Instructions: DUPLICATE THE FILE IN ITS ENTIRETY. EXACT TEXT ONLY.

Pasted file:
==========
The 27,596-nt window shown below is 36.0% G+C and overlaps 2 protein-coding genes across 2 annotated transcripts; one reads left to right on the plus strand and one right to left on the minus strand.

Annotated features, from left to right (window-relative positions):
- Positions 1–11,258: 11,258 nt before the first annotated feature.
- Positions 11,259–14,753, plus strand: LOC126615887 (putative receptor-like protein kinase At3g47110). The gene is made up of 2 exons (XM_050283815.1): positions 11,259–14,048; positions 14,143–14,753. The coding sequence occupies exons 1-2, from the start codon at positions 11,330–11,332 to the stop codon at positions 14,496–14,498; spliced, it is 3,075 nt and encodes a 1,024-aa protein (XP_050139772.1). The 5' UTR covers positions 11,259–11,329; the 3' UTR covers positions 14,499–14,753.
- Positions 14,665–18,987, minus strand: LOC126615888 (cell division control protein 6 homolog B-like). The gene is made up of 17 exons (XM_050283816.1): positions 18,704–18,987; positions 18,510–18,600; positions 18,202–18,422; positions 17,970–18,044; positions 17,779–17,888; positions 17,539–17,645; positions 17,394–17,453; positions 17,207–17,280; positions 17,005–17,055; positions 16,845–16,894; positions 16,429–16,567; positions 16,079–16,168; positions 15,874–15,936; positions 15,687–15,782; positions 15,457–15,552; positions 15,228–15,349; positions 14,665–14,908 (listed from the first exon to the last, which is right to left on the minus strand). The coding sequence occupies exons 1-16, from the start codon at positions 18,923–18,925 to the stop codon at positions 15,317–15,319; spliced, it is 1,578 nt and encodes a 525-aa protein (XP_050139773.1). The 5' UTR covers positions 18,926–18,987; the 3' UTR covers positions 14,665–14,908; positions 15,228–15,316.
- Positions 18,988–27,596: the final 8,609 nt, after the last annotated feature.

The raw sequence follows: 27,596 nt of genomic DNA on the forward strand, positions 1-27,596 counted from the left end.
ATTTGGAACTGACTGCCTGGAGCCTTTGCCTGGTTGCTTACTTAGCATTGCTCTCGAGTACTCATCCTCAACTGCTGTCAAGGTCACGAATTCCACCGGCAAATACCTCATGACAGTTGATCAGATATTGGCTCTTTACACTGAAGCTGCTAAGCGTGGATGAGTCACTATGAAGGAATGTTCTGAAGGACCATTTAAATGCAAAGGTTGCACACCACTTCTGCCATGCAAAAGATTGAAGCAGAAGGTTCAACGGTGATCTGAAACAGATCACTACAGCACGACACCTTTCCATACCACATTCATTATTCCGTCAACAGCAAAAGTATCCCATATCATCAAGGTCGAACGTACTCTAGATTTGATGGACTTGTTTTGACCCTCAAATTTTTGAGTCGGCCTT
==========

The 27,596-nt window shown below is 36.0% G+C and overlaps 2 protein-coding genes across 2 annotated transcripts; one reads left to right on the plus strand and one right to left on the minus strand.

Annotated features, from left to right (window-relative positions):
- Positions 1–11,258: 11,258 nt before the first annotated feature.
- Positions 11,259–14,753, plus strand: LOC126615887 (putative receptor-like protein kinase At3g47110). The gene is made up of 2 exons (XM_050283815.1): positions 11,259–14,048; positions 14,143–14,753. The coding sequence occupies exons 1-2, from the start codon at positions 11,330–11,332 to the stop codon at positions 14,496–14,498; spliced, it is 3,075 nt and encodes a 1,024-aa protein (XP_050139772.1). The 5' UTR covers positions 11,259–11,329; the 3' UTR covers positions 14,499–14,753.
- Positions 14,665–18,987, minus strand: LOC126615888 (cell division control protein 6 homolog B-like). The gene is made up of 17 exons (XM_050283816.1): positions 18,704–18,987; positions 18,510–18,600; positions 18,202–18,422; positions 17,970–18,044; positions 17,779–17,888; positions 17,539–17,645; positions 17,394–17,453; positions 17,207–17,280; positions 17,005–17,055; positions 16,845–16,894; positions 16,429–16,567; positions 16,079–16,168; positions 15,874–15,936; positions 15,687–15,782; positions 15,457–15,552; positions 15,228–15,349; positions 14,665–14,908 (listed from the first exon to the last, which is right to left on the minus strand). The coding sequence occupies exons 1-16, from the start codon at positions 18,923–18,925 to the stop codon at positions 15,317–15,319; spliced, it is 1,578 nt and encodes a 525-aa protein (XP_050139773.1). The 5' UTR covers positions 18,926–18,987; the 3' UTR covers positions 14,665–14,908; positions 15,228–15,316.
- Positions 18,988–27,596: the final 8,609 nt, after the last annotated feature.

The raw sequence follows: 27,596 nt of genomic DNA on the forward strand, positions 1-27,596 counted from the left end.
ATTTGGAACTGACTGCCTGGAGCCTTTGCCTGGTTGCTTACTTAGCATTGCTCTCGAGTACTCATCCTCAACTGCTGTCAAGGTCACGAATTCCACCGGCAAATACCTCATGACAGTTGATCAGATATTGGCTCTTTACACTGAAGCTGCTAAGCGTGGATGAGTCACTATGAAGGAATGTTCTGAAGGACCATTTAAATGCAAAGGTTGCACACCACTTCTGCCATGCAAAAGATTGAAGCAGAAGGTTCAACGGTGATCTGAAACAGATCACTACAGCACGACACCTTTCCATACCACATTCATTATTCCGTCAACAGCAAAAGTATCCCATATCATCAAGGTCGAACGTACTCTAGATTTGATGGACTTGTTTTGACCCTCAAATTTTTGAGTCGGCCTT